Data protection laws mean stiffer fines for business breaches

The government has signalled its intention to update and strengthen data protection laws through a data protection bill, ushering in large fines for businesses which fail to meet the new requirements

The bill is designed to implement the requirements of the EU’s General Data Protection Regulation (GDPR), which comes into effect in May 2018.

It gives the data protection regulator, the Information Commissioner’s Office (ICO), wider powers including the ability to issue higher fines, of up to £17m or 4% of global turnover, in cases of the most serious data breaches by businesses.

Under the plans individuals will have more control over their data by having the right to be forgotten and ask for their personal data to be erased. This will also mean that people can ask social media channels to delete information they posted in their childhood.

The government said the reliance on default opt-out or pre-selected ‘tick boxes’, which are largely ignored, to give consent for organisations to collect personal data will also become a thing of the past.

Matt Hancock, minister of state for digital, said: ‘Our measures are designed to support businesses in their use of data, and give consumers the confidence that their data is protected and those who misuse it will be held to account.

‘The new data protection bill will give us one of the most robust, yet dynamic, set of data laws in the world. The bill will give people more control over their data, require more consent for its use, and prepare Britain for Brexit. We have some of the best data science in the world and this new law will help it to thrive.’

The regulations have been developed following a month-long ‘call for views’ consultation earlier this year which examined potential derogations within the GDPR, which were focused largely on issues such as the age of young people who can ask for information to be deleted, the rules for academic research, and safeguarding the role of whistleblowers and journalists. 

The new rules will require ‘explicit’ consent to be necessary for processing sensitive personal data, and expand the definition of ‘personal data’ to include IP addresses, internet cookies and DNA.

In addition, the regulations will make it easier for customers to move data between service providers. The government said that where individuals change internet service provider, if they are using email or file storage services to store personal photographs or other personal data they should be able to move that data.

Individuals will have greater say in decisions that are made about them based on automated processing. Where decisions are based on solely automated processing individuals can request that processing is reviewed by a person rather than a machine.

Under the new rules, businesses must notify the ICO within 72 hours of a data breach taking place, if the breach risks the rights and freedoms of an individual. In cases where there is a high risk, businesses must notify the individuals affected.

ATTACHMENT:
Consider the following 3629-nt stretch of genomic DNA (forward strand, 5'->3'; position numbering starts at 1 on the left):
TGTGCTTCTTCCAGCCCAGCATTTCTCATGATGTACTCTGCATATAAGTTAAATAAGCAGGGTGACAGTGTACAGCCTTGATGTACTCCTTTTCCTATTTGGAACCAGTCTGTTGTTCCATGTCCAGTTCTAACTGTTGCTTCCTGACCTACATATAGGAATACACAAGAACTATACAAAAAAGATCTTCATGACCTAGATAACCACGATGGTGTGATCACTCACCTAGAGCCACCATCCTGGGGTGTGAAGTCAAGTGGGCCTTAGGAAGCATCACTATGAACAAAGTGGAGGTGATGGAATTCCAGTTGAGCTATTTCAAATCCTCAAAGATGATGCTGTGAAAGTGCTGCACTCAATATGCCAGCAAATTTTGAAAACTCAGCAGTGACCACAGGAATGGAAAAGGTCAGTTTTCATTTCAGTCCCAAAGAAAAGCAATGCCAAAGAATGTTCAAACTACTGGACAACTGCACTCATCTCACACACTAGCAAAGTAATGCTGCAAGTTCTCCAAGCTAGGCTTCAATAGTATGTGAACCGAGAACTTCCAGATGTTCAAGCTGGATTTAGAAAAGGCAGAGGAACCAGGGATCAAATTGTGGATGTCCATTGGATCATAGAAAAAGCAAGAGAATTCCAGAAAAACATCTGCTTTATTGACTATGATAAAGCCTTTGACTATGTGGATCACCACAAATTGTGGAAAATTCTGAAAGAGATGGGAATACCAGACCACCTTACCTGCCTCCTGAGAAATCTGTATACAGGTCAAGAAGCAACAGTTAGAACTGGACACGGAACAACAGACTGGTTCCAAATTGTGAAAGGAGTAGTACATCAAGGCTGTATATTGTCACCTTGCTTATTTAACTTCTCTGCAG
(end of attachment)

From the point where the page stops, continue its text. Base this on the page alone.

There is to be a new offence of intentionally or recklessly re-identifying individuals from anonymised or pseudonymised data. Offenders who knowingly handle or process such data will also be guilty of an offence. The maximum penalty would be an unlimited fine.

A second new offence relates to the altering records with intent to prevent disclosure following a subject access request. The scope of the offence would apply not only to public authorities, but to all data controllers and processors. The maximum penalty would be an unlimited fine in England and Wales or a level five fine in Scotland and Northern Ireland.

Businesses which process certain categories of data will be required to have a mandatory data protection officer (DPO). This is a new role and will advise data controllers on data issues, handle complaints and ensure compliance with the directive.

There is a requirement for a more prescriptive logging requirement to be applied to specific operations of automated processing systems including collection, alteration, consultation, disclosure, combination and erasure of data, so a full audit trail will be available.

Elizabeth Denham, Information Commissioner, said: ‘Data protection rules will also be made clearer for those who handle data but they will be made more accountable for the data they process with the priority on personal privacy rights. Those organisations carrying out high-risk data processing will be obliged to carry out impact assessments to understand the risks involved.’

Mike Cherry, national chairman at the Federation of Small Businesses, said: ‘Small businesses need to get ready for the introduction of GDPR, and today’s statement provides a bit more information. However, for almost all smaller firms, the scope of the changes have not even registered on their radar. They simply aren’t aware of what they will need to do, which creates a real risk of companies inadvertently facing fines.

‘As rules come into force in May 2018, we need to see a commitment from the government and the ICO to provide support and guidance for the 5.5m-strong small businesses community in good time.’

Details of the consultation and the draft regulations are here.

Pat Sweet |Reporter, Accountancy Daily [2010-2021]

Pat Sweet was the former online reporter at Accountancy Daily and contributor to the monthly Accountancy magazine, pub...

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